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Critics At Large On The Rural Route 7609 Review
06.18.2010 - By John Corcelli

American Conscience: John Mellencamp's On the Rural Route 7609

A colleague of mine, who didn’t know John Mellencamp, asked me what he would be remembered for in music. I said, the song “Cherry Bomb” one of Mellencamp’s biggest pop songs now part of the musical currency of formatted radio. It remains a catchy track with just enough edge to stand out on any “soft-rock” radio station. I suspect that I have better ears than most, if I may be so bold to say, because there’s something explicitly “American” about John Mellencamp. His songs have continuously featured stories of farmers, the working class, rodeos, county fairs, etc. This new 4-CD box set which looks like a relic from your grandfather’s collection of 78s, seems intended to depict Mellencamp in a particular way. Quotes from Tennessee Williams bracket the collection with an essay by Anthony DeCurtis, music critic for Rolling Stone and the New York Times. If nothing else, this set is intended to re-imagine the songwriter in a less commercial way.

As a songwriter, John Mellencamp has always been the “conscience” of the working class and the poor and I suspect that this set is a full-fledged packaging of that persona. What distinguishes his songs from Woody Guthrie or Bob Dylan though is an inherent empathy for the people Mellencamp sings about. Take the song “Jackie Brown,” a forgotten classic telling the tale of hardship for a family on welfare, written during Ronald Reagan’s presidency. It’s the fourth song on Disc One yet it sets a serious tone for the whole collection. Disc Two starts with a reading by Joanne Woodward of “The Real Life” that opens the door to Mellencamp’s dark and dusty number called "Ghost Towns Along The Highway" from 2006. Mellencamp's songs are often a little subversive: on the outside they appear nostalgic and idealistic; but on the inside it’s a much darker story. All told, they are compositions that lament a bruised and battered people and a worn-out countryside.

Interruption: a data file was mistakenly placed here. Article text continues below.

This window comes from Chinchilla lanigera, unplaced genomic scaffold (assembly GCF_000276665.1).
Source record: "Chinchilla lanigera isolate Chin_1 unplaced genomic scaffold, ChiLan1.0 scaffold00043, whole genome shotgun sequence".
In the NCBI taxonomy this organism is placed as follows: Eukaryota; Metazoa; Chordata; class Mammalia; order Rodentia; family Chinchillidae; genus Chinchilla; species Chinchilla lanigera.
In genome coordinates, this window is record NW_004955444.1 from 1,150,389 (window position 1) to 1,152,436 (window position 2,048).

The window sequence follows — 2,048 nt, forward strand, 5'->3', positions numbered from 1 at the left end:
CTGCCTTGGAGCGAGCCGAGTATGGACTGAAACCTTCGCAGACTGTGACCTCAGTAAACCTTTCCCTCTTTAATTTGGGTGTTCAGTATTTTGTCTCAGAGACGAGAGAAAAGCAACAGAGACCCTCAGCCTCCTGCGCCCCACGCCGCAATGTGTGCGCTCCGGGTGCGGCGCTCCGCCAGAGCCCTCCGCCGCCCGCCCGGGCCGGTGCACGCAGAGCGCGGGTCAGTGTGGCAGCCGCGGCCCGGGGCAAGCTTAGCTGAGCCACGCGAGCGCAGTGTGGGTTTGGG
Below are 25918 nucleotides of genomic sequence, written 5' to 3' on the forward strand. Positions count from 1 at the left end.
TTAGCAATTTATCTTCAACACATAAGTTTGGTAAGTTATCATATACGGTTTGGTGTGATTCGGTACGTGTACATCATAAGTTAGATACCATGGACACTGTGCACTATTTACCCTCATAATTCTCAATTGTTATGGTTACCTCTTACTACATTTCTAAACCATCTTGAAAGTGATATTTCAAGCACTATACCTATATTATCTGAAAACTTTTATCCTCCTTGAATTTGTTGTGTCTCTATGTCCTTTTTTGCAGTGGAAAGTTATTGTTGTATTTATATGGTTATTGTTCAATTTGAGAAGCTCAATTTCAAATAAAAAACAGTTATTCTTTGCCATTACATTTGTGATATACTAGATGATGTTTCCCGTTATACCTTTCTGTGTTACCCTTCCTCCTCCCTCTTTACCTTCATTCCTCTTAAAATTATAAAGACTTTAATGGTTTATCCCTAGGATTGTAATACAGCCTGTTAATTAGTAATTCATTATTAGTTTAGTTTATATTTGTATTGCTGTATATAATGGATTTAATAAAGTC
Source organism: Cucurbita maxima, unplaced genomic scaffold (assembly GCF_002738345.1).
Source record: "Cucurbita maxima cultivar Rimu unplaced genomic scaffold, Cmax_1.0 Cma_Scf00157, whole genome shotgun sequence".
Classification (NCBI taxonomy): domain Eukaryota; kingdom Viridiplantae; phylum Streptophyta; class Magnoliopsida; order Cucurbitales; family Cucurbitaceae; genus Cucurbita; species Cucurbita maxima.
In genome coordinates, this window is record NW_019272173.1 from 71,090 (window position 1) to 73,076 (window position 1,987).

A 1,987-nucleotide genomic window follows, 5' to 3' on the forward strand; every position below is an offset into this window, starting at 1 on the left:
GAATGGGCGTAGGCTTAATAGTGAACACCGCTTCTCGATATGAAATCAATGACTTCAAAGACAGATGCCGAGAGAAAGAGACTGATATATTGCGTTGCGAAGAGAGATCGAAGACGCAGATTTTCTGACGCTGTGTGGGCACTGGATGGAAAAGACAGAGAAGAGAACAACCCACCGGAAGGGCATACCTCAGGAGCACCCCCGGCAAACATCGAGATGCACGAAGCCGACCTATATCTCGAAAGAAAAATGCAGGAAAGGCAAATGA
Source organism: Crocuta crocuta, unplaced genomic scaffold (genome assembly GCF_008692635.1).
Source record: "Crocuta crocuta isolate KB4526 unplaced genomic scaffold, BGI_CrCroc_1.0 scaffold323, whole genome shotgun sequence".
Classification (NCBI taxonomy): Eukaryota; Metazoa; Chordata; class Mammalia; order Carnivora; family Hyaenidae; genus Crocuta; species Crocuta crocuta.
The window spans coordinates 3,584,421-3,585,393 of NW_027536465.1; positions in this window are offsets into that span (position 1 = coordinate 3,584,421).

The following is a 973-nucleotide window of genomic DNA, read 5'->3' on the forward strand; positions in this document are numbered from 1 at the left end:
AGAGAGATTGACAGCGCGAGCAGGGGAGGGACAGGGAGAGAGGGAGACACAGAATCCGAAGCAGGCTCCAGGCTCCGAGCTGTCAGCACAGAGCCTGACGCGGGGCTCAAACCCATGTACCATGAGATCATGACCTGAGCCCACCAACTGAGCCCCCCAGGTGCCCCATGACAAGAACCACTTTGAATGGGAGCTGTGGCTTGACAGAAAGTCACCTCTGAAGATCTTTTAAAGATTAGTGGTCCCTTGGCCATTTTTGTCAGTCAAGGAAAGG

The second disc features songs about Reagan ("Country Gentlemen"), George W. Bush ("Freedom’s Road" & "Rodeo Clown") and Bill Clinton ("Mr. Bellows"), unfavorable characterizations to say the least. Disc Three features a more solipsistic Mellencamp if you will. These tracks are mostly in the first person, including a killer version of Son House's classic “Death Letter.” On this disc, Mellencamp reveals more of himself rather than reflecting on the state of the union. These songs include the very personal “Void in My Heart” and a concert version of “If I Die Sudden” released last year. But the songs are much more varied musically to my ear. While the sounds on Disc One are dusty, old and earthy, Disc Three is much more spirited and joyful, one that makes an important point about the quality of Mellencamp’s ability as songwriter ("When Jesus Left Birmingham," "Women Seem"); he’s not all doom and gloom.

Disc Four features darker, moodier settings and the more personal Mellencamp. Several tracks here were on his last album, Life, Death, Love and Freedom; with the standout song being “County Fair” which trips away like a surreal trip to the carnival. If the intent of this box set is to present John Mellencamp strictly as a songwriter rather than a rock star, then it succeeds majestically.

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